Due to their prominence in café sandwiches and the pages of health, food, and lifestyle magazines, we've long figured Americans ate more chicken breasts than legs, thighs, and those ragged, slithery bit parts one has to vigorously disengage from a carcass. We just didn't know how much more. According to Nadia Arumugam's late January Slate article, "The Dark Side of the Bird," Americans eat white meat over 80% of the time they consume chicken, and until pretty recently, at least since the collapse of the former Soviet Union, much of the unused thighs and legs ended up in Russia--in 2009, nearly 1.6 billion pounds-worth. Those drumstick-crazed days--no doubt filled with barbecue sauce and wonder--are gone.
Arumugum describes how iron-fisted ruler and karaoke enthusiast Vladimir Putin put a stop to all this feathery business last January, not, as he claimed, because U.S.-raised chicken came treated with "unsafe" antimicrobial chlorine, but because he wanted Russia to become less dependent on imports--in other words, to put eggs in her own baskets.
The story goes on to break down the roots of the relationship with Russia and tackle ways the chicken industry might alleviate the poultry pile-up. Arumugam guesses that a permanent solution to the surplus of dark meat won't come in the form of re-branding to suit the tastes of American consumers or the soliciting of new foreign customers. Instead, she foresees some oh-so-appetizing scientific meddling:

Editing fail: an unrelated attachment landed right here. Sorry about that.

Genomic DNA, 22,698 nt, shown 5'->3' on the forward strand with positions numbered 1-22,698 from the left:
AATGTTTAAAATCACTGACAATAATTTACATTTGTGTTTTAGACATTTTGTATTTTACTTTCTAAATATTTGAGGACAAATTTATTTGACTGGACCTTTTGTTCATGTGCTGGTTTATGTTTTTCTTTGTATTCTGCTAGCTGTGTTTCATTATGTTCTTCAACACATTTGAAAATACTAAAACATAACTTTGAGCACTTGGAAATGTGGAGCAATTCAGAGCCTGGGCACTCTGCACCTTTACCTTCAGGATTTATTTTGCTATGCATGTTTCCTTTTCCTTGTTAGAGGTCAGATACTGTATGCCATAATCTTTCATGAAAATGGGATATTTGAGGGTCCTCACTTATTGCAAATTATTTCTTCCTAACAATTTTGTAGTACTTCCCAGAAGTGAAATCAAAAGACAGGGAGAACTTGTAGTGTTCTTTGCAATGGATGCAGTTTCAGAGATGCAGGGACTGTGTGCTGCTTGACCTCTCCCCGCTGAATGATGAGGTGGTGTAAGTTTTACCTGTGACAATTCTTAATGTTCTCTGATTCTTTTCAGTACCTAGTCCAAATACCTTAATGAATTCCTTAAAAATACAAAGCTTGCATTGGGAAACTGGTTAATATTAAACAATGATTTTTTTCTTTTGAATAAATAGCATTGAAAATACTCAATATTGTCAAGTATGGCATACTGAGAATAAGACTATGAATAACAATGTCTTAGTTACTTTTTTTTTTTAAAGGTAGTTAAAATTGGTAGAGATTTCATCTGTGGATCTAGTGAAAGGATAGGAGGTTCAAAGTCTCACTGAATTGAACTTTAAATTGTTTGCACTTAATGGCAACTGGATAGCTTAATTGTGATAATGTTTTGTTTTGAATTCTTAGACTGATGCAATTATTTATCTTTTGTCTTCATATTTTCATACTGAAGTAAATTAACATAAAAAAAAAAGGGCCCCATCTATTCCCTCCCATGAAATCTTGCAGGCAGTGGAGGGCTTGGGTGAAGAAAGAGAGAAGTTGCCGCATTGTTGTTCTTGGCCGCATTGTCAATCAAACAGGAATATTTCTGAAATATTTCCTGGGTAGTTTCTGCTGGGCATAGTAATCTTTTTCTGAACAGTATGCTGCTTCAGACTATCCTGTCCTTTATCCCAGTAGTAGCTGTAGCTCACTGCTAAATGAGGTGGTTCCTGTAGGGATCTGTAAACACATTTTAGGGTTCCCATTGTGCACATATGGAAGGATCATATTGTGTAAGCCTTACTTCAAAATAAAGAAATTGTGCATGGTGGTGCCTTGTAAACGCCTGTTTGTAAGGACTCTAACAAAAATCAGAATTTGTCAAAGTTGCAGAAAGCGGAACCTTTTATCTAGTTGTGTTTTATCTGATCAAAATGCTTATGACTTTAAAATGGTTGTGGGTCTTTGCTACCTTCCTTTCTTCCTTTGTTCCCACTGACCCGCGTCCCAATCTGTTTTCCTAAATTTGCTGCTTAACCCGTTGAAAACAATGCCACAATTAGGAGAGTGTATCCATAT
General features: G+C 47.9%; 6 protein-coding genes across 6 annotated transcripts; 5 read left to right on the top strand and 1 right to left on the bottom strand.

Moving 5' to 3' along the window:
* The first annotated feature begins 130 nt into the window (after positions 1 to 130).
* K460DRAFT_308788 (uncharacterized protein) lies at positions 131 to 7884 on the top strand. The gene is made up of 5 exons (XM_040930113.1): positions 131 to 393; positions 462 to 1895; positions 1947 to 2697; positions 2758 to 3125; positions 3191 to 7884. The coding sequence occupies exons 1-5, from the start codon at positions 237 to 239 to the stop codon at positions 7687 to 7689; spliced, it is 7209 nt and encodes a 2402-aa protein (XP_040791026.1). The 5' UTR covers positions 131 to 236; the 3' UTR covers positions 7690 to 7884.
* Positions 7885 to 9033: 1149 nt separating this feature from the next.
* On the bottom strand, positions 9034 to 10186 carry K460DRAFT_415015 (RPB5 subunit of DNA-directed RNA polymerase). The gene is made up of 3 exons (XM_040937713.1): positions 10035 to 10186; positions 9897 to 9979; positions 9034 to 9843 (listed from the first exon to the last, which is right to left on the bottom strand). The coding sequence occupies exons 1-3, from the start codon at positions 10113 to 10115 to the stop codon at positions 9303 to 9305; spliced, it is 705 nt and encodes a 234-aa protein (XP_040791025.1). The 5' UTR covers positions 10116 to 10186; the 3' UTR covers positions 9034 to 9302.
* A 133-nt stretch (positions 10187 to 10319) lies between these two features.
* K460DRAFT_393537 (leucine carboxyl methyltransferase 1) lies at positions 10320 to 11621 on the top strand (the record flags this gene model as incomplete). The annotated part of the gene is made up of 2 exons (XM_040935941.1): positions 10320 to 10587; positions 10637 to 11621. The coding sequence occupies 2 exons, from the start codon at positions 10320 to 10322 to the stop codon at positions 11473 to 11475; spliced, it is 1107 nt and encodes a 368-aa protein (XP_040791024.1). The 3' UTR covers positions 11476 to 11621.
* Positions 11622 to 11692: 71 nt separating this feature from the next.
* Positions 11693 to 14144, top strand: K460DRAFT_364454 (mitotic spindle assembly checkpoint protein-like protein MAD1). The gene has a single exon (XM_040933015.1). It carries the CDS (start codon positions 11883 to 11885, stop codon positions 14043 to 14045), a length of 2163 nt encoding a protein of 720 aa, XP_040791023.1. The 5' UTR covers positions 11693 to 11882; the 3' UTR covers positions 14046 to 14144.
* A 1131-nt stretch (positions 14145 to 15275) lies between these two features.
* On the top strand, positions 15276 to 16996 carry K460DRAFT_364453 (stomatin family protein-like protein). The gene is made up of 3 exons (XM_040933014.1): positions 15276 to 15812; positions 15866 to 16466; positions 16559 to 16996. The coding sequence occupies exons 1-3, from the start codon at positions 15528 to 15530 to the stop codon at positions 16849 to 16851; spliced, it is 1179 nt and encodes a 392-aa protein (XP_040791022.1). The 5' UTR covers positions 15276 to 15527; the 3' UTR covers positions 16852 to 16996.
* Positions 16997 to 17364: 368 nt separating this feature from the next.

"Since the 1970s, poultry producers have been altering the ratio of breast meat to dark meat through strategic selective breeding--with great success. Thirty years ago the yield of breast meat from an average chicken was 36 percent of the bird's total retail weight; today it's more than 40 percent. The cellophane-wrapped boneless, skinless chicken breast halves ubiquitous in grocery stores used to weigh 4 ounces in 1980; today they weigh nearly 5.5 ounces. Birds with all breast and no legs--pure science fiction or a future reality?"
As much as we're afraid of the moment this pale, fat-breasted sphere of chicken rolls ominously into Safeway, we can't help but wonder if producers might elect to use strategic selective breeding to create multiple "extreme" chicken variations à la the potion-dosed birds in Roald Dahl's George's Marvelous Medicine. What if wing people could feast on a chicken with not one but six wings, each larger, meatier, and juicier than those attached to pre-"extreme" chickens? Likewise, what if thigh fans could opt for a waddling, pear-shaped creature, shriveled and chest-less, but endowed with a rear end more formidable than Charles Barkley's? Just a thought.